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OPINION: Initiative 15 would hurt middle- and low-income families

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opinion Mitchell, 57301
Mitchell South Dakota 120 South Lawler 57301

As a former public school teacher with a husband who works in facilities receiving Medicaid, I understand it is hard for people to vote against money for education and Medicaid.

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However, the permanent sales tax increase in Initiative 15 would raise the cost of living for everyone, with a continuing unfair burden on South Dakota's many low-income families.

It's not "just a penny." This is a 25 percent increase in the state's portion of the sales tax, from 4 percent to 5 percent.

To consumers, it's a 16.7 percent tax increase, from 6 to 7 percent.

People will feel this. Next year, middle-income families would pay an estimated average of $334 more in taxes. On basic baby formula, total tax would go over $1 a can. For allergic babies, the tax, already over $2 a can, would go even higher.

Some information you won't see on the ballot:

Unlike most states, South Dakota's sales tax is on food. It's on most utility bills. That contributes to South Dakota's ranking among the "Terrible Ten" states for regressive taxes, meaning lower-income people pay a higher proportion of income, while the more well-off pay a lower portion.

Half the hourly wages of South Dakota's workers are lower than about $14.50. South Dakota's median hourly wage is among the very lowest in the nation.

Is it fair to raise taxes when people cannot afford it? Independent estimates are that Initiative 15 would cost the poorest 20 percent of South Dakota households an average $113 more each year. Where can low-income elderly on fixed incomes come up with $113 for the new tax? Their fixed incomes don't adjust for a higher tax rate. Minimum wage doesn't, either. Already one in seven seniors is at risk of hunger, and 12.7 percent of South Dakota households are food insecure.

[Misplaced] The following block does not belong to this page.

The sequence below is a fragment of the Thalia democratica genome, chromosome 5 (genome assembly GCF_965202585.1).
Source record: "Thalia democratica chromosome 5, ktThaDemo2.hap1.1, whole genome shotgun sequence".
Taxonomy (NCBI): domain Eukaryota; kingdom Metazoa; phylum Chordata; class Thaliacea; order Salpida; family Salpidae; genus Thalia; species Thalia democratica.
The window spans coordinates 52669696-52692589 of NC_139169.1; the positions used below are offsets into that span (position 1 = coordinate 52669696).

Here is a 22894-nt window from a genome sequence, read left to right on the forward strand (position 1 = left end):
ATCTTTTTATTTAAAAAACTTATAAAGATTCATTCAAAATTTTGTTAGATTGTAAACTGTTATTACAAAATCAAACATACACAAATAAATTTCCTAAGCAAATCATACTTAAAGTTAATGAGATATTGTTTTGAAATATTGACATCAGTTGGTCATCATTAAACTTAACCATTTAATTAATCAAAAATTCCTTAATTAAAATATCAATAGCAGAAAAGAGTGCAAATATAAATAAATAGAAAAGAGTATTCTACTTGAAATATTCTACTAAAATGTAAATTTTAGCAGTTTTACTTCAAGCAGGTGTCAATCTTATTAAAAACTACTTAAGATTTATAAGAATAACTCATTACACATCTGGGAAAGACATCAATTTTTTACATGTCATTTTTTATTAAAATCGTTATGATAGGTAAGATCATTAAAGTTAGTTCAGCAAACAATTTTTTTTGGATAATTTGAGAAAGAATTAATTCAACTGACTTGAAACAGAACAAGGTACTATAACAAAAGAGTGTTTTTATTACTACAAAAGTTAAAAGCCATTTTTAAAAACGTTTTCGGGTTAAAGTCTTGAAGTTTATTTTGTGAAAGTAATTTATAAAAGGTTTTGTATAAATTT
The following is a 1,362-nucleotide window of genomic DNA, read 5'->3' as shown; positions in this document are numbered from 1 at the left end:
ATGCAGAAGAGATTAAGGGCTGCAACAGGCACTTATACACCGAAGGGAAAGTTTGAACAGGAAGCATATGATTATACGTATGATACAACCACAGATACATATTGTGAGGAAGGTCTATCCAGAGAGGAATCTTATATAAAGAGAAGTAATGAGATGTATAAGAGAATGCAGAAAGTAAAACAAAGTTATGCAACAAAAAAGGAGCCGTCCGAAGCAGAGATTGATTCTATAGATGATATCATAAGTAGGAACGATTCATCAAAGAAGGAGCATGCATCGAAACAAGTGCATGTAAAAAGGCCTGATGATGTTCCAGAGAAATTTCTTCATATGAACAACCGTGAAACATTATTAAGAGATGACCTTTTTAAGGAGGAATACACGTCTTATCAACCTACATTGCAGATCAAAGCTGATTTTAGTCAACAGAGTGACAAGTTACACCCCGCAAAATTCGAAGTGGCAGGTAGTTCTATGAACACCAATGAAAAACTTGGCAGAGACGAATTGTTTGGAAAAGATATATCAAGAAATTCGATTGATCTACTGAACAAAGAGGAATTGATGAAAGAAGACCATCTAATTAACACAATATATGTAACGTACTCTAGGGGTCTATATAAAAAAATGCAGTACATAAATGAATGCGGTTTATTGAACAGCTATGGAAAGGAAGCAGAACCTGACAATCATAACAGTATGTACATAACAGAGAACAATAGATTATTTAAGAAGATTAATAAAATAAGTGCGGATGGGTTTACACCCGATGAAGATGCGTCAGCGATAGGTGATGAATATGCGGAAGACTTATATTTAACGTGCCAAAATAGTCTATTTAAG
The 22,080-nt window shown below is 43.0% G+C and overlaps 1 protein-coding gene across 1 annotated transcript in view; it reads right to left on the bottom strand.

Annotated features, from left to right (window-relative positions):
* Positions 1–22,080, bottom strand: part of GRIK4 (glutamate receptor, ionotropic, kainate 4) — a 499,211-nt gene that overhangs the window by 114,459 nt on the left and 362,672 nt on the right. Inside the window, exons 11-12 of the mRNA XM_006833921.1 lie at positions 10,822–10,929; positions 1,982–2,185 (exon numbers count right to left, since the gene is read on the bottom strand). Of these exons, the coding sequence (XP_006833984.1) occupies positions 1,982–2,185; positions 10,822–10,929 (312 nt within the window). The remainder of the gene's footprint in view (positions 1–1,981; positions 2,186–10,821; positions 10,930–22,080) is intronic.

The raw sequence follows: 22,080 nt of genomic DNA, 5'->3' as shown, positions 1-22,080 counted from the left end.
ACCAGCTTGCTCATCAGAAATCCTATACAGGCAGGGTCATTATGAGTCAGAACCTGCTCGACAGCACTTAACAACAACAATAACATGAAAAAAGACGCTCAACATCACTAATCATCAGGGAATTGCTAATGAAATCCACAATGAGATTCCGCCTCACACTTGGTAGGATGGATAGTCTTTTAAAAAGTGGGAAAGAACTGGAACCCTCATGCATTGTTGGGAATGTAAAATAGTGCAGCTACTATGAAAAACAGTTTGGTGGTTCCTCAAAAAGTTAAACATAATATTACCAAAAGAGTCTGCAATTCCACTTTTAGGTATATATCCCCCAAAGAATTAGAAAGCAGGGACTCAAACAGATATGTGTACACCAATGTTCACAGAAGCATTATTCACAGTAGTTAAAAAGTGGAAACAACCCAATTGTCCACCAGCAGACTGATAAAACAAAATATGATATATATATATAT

Hunger lurks in this tax increase. Higher tax on top of higher prices for food and other essentials means some households will buy less food or less healthy food. The health effects are not good. Hunger among children has both health and education consequences.

Is it fair to ask more of charities? An important South Dakota charity says they would need more money to help people. "More tax just adds to the problem. We estimate that charities and churches would need to raise an additional $6.8 million to cover the increase in the requests for help with food and utility bills, if this tax goes up."

Is it fair to have no tax increase on jet skis, but more tax on food? No tax increase on hot air balloons, but more on home heating bills? RV's -- no new tax, but higher tax on car repairs? No increase on personal aircraft, but more tax on toilet paper? Gold -- no tax, but even higher tax on phone bills?

In addition to the unfairness:

• Children from the bottom 40 percent of the socioeconomic spectrum have the most difficulty succeeding in school, yet this initiative worsens their stresses and deprivations.

• Since the initiative was written, the state revenue picture is not as dire.

• Despite the initiative's wording, future legislatures are allowed to re-direct the funds.

• There is no end date. The higher tax will take even more in the all-too-likely scenario that prices rise for food, utilities and other basic necessities.

While education and Medicaid are important, higher sales tax would raise the cost of living permanently for everyone, hitting struggling households the hardest, to the detriment of both education and health. Please consider voting no on Initiative 15. Help prevent an unfair tax increase.

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